What if an offering is disturbed?
Offerings get disturbed. Nowhere in Southeast Asia is a bowl of food going to sit long before dogs, cats, rats, and insects eat it. We can think of the spirit having gained a kind of invisible sustenance from the food—they've "used" the rice already. If the spirit were offended, you would know: someone would get sick, a fire might break out or a storm might knock off your roof.
According to folklore, directly stealing from a shrine can have violent consequences. I heard about a boy who stole coins from a tree spirit shrine in Bangkok. He became possessed by the spirit and couldn't stop dancing until the coins were returned. Others might suffer a sudden illness, car accident, or snakebite. In the past, cholera was the mark of an offended spirit.
But phi can also provide positive things?
Yes. Phi are associated with anything unusual. That can mean unusual misfortune or fortune. In one neighborhood, there was a large banana flower growing in an alleyway that looked like a human head. That was considered an unusual positive occurrence, so people started traveling to make offerings and ask it for blessings.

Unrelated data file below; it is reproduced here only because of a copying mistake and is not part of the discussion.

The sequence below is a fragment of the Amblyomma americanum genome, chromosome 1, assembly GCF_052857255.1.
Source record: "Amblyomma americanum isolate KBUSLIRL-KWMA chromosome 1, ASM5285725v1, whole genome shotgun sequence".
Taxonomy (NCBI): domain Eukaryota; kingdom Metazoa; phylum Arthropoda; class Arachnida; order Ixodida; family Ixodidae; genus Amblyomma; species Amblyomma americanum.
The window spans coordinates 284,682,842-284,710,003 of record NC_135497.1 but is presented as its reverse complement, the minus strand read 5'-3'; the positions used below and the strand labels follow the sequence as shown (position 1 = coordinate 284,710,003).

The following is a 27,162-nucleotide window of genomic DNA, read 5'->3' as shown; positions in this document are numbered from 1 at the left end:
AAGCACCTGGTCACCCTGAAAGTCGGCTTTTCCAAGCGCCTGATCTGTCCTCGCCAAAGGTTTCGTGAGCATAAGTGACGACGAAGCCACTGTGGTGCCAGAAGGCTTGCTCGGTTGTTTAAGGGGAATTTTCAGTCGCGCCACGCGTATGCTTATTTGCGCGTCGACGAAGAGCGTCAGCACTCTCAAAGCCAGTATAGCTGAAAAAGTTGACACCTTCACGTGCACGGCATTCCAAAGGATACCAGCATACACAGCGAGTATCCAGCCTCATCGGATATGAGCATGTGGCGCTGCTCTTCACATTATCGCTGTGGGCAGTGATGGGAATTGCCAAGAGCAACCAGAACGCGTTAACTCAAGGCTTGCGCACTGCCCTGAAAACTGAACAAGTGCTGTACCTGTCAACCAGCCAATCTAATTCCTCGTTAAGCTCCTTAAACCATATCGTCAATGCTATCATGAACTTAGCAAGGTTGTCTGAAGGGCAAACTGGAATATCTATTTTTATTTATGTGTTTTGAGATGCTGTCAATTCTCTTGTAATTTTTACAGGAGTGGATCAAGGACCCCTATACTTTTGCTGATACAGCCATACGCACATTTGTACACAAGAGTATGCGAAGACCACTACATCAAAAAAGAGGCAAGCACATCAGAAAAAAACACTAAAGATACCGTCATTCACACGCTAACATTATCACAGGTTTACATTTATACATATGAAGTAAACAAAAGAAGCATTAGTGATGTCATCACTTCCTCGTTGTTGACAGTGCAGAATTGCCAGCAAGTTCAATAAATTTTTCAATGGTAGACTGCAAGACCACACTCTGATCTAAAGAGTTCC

In another place, an aborted fetus was found in a vacant lot. That was an unusual negative occurrence. People identified it as a fetal spirit, also known as a kumon thong, which are considered very powerful. They started visiting it to ask it for lottery numbers.
The idea is that anything unusual can generate something else unusual. For example, an unusual tragedy might generate an unusual wealth. Unusual wealth might also bring something else along with it. The flow of the everyday has been disrupted and anything is possible.
But not all ghosts want to help you win Powerball, right?
No. There are also malicious ghosts, known as ithaygo, the ghosts of bad death. These ghosts are what I wrote my book about and why an entire section of buildings in Chiang Mai are abandoned.
It all started during the 1997 economic crisis. There wasn't enough money to finish buildings being built at the outer edges of the city or to pay the workers, who were mostly Burmese migrants. These projects were abandoned. No one ever officially lived in those buildings—yet they had ithaygo. People saw shadowy figures inside and some got sick just walking past them.
There was talk that the Burmese migrant workers had squatted inside and died. That was where the bad energy came from. Thais still won't live in that part of the city.
So, ghosts affect the real estate market?